Couple Relationships in the Middle and Later Years:
For individuals in the U.S. & U.S. territories
Today's older couples often look and function differently than those of yesteryear. Lifespans have increased, while many health challenges remain. Retirement, spousal role equity, and family caregiving needs look different now, and cultural shifts have shaped the prevalence and visibility of nontraditional older relationships, such as same-sex relationships and "living apart-together" relationships.
With such an increased variety in relationship forms and social contexts, what does the research say about quality? What factors influence the nature and quality of today's older couple relationships, and what are the complex links between relationships and health?
In this cutting-edge volume, the authors present the latest theoretical, methodological, and empirical perspectives in the field of middle-age and older couple relationships. The chapters cover a broad range of topics, including the impact of health concerns, loneliness, chronic disease management, couple negotiation of everyday tasks, and coping across the lifespan. Implications for couples therapy and policy are included.
In short, the book makes a significant stride into understanding the strengths and challenges of older couples.
Introduction: Current Perspectives on Couple Relationships in the Middle and Later Years
I. Nature and Quality of Older Couple Relationships
- Happily Ever After? Marital Satisfaction During the Middle Adulthood Years
Barbara A. Mitchell
- Marital Discord in the Later Years
Timothy W. Smith and Carolynne E. Baron
- Older Couple Relationships and Loneliness
Jenny de Jong Gierveld and Marjolein Broese van Groenou
- Intimacy and Obligations in LAT Relationships in Late Life
Sofie Ghazanfareeon Karlsson and Majen Espvall
- Same-Sex Relationships in Middle and Late Adulthood
Bozena Zdaniuk and Christine Smith
- Sexual Intimacy in Mid- and Late-Life Couples
Amy C. Lodge and Debra Umberson
- Spousal Role Allocation and Equity in Older Couples
- These Happy Golden Years? The Role of Retirement in Marital Quality
Amy Rauer and Jakob F. Jensen
- Health Contributions to Marital Quality: Expected and Unexpected Links
Jeremy B. Yorgason and Heejeong Choi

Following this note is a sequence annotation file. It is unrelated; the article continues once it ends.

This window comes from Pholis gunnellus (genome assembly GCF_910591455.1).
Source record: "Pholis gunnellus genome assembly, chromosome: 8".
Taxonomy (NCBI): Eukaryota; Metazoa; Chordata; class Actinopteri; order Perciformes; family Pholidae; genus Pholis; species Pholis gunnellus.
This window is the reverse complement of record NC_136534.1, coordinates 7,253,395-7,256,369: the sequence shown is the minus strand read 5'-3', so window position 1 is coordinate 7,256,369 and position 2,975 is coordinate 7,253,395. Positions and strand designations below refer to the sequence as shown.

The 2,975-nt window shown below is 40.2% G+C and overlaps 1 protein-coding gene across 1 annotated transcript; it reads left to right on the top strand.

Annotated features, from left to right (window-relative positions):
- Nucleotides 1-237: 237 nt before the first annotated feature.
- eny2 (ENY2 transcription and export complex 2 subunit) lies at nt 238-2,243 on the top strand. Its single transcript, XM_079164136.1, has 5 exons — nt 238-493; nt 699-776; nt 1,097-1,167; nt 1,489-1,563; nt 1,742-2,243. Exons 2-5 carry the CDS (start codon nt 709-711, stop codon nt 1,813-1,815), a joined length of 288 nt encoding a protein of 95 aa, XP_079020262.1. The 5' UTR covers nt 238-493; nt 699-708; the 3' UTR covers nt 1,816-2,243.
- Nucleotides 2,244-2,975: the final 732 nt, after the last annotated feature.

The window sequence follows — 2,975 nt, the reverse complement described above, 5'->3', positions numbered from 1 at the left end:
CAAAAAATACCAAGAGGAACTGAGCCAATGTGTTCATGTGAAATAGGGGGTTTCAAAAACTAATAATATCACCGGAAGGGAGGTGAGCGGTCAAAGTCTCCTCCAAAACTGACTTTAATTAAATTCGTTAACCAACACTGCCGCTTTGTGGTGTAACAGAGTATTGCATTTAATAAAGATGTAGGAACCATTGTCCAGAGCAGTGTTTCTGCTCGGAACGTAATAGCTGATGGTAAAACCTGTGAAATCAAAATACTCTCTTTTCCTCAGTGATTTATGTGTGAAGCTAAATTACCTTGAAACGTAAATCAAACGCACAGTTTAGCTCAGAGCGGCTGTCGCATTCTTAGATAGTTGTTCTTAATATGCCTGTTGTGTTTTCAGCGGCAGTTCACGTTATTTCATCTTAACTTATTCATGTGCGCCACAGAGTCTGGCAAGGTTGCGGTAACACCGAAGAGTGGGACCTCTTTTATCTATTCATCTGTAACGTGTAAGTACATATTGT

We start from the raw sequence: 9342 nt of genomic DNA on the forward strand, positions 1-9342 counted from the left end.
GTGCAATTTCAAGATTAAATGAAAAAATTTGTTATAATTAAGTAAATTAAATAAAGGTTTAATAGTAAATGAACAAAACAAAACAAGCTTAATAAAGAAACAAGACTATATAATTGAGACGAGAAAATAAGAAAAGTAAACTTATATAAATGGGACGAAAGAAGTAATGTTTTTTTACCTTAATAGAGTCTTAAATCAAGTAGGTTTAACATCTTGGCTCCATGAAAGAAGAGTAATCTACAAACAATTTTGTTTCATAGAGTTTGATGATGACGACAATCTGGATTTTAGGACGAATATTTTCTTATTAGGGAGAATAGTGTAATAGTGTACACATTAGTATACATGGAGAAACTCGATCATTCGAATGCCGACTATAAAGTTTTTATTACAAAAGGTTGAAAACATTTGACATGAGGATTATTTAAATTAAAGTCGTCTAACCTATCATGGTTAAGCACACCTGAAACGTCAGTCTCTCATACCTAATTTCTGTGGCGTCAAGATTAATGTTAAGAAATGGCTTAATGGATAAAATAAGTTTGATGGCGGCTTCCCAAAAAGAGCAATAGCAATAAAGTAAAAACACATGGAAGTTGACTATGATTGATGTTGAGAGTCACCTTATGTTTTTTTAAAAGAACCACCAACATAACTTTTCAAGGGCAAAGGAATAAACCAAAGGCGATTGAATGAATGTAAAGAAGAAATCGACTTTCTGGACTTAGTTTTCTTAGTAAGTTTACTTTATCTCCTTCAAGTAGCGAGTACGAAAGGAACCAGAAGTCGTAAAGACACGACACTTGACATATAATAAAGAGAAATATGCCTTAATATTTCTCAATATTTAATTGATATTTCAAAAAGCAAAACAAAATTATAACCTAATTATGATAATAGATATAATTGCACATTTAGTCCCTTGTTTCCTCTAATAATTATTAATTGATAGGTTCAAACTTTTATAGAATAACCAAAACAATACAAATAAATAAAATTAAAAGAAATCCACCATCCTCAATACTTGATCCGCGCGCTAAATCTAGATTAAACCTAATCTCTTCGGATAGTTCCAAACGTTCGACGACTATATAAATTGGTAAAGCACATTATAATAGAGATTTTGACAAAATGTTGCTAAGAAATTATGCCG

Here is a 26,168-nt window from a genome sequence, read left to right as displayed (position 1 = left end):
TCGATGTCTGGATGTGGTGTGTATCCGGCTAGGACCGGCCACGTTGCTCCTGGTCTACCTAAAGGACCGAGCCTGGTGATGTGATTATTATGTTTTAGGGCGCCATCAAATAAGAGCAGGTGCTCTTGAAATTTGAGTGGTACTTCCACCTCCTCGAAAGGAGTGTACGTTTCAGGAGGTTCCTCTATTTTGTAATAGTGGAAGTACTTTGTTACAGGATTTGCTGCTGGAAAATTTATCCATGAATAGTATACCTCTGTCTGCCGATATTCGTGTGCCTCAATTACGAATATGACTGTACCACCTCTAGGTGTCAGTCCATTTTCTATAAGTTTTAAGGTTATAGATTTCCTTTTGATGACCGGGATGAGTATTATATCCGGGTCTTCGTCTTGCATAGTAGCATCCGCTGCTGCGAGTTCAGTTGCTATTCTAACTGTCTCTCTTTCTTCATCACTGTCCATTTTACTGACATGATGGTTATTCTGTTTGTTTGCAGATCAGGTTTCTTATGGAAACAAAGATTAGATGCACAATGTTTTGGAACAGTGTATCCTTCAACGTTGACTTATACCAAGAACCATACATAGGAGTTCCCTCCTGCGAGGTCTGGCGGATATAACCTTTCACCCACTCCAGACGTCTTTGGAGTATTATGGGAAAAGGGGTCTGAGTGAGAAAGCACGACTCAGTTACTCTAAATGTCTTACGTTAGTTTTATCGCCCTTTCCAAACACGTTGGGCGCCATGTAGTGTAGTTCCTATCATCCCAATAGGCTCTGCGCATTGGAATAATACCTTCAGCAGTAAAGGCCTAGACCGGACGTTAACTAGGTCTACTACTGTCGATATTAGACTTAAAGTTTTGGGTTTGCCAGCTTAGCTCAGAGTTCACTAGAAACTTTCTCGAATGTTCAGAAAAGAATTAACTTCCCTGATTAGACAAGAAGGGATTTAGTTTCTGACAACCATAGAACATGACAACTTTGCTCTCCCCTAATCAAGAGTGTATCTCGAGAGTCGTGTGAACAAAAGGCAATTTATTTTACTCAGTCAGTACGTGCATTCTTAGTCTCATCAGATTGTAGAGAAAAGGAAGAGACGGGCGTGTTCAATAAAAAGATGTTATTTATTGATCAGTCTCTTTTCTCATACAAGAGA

II. Marriage, Health, and Adaptation to Illness in Middle and Late Life
- Marital Biography and Health in Middle and Late Life
Zhenmei Zhang, Hui Liu, and Yan-Liang Yu
- Collaborative Cognition in Middle and Late Life: Couple Negotiation of Everyday Tasks
Jennifer A. Margrett and Celinda Reese-Melancon
- Spousal Interrelationships in Health Across Adulthood: Health Behaviors and Everyday Stress as Potential Underlying Mechanisms
Christiane A. Hoppmann, Victoria Michalowski, and Denis Gerstorf
- A Developmental Perspective to Dyadic Coping Across Adulthood
Cynthia A. Berg, Kelsey K. Sewell, Amy E. Hughes Lansing, Stephanie J. Wilson, and Carrie Brewer
- Emotion Regulation in the Context of Spousal Caregiving: Intrapersonal and Interpersonal Strategies
Joan K. Monin
- Chronic Disease Management in Older Couples: Spousal Support Versus Control Strategies
Melissa M. Franks, Elizabeth Wehrspann, Kristin J. August, Karen S. Rook, and Mary Ann Parris Stephens
- Harnessing the Power of the Marital Relationship to Improve Illness Management: Considerations for Couple-Based Interventions
Lynn M. Martire, Rachel C. Hemphill, and Courtney A. Polenick
About the Editor
Jamila Bookwala, PhD, is a professor and head of the Department of Psychology and chair of Aging Studies at Lafayette College in Easton, Pennsylvania. She teaches courses in lifespan development, aging studies, and research design and analysis.
Dr. Bookwala's primary research interests center on close relationships, stress, and well-being over the adult lifespan. A special focus of her research is on the health-protective role of close relationships. She has examined health outcomes related to a variety of relationships (spousal relationships, kin relationships, and friendships) in the context of a range of life stressors (poor physical function, visual impairment, family caregiving, and spousal loss).
Her other research interests include gender differences in adult health and well-being, ageism and attitudes toward aging, and the effects of stigma over the adult lifespan.
She has expertise in survey research and secondary data analysis using large national data sets. Her research has been funded by the National Institute on Aging and by private and public funding organizations. She has presented her research findings at national and international conferences and published her research in leading peer-reviewed journals including, most recently, Developmental Psychology, Health Psychology, Journals of Gerontology: Social Sciences, and The Gerontologist.
Dr. Bookwala currently serves on the editorial board of The Gerontologist and has served on the editorial boards of Psychology and Aging and Journals of Gerontology: Psychological Sciences. She has reviewed grant applications for the National Institutes of Health and other private and public organizations.
Dr. Bookwala received her bachelor of arts degree from St. Xavier's College, University of Mumbai, India, and a master of arts degree in psychology from the Graduate Center, City University of New York. She completed her doctoral education at the University of Pittsburgh and held a National Research Service Award postdoctoral fellowship in the Geriatric Psychiatry Division at the University of Pennsylvania from the National Institute of Mental Health.
Dr. Bookwala is a fellow of APA; chair of the Women and Aging subcommittee of APA Division 35 (Society for the Psychology of Women); and member of the Gerontological Society of America. She is past chair of the committee for the Denmark Award for Contributions to Women and Aging and of the conference program for APA Division 20 (Adult Development and Aging).
This is a timely and much-needed book.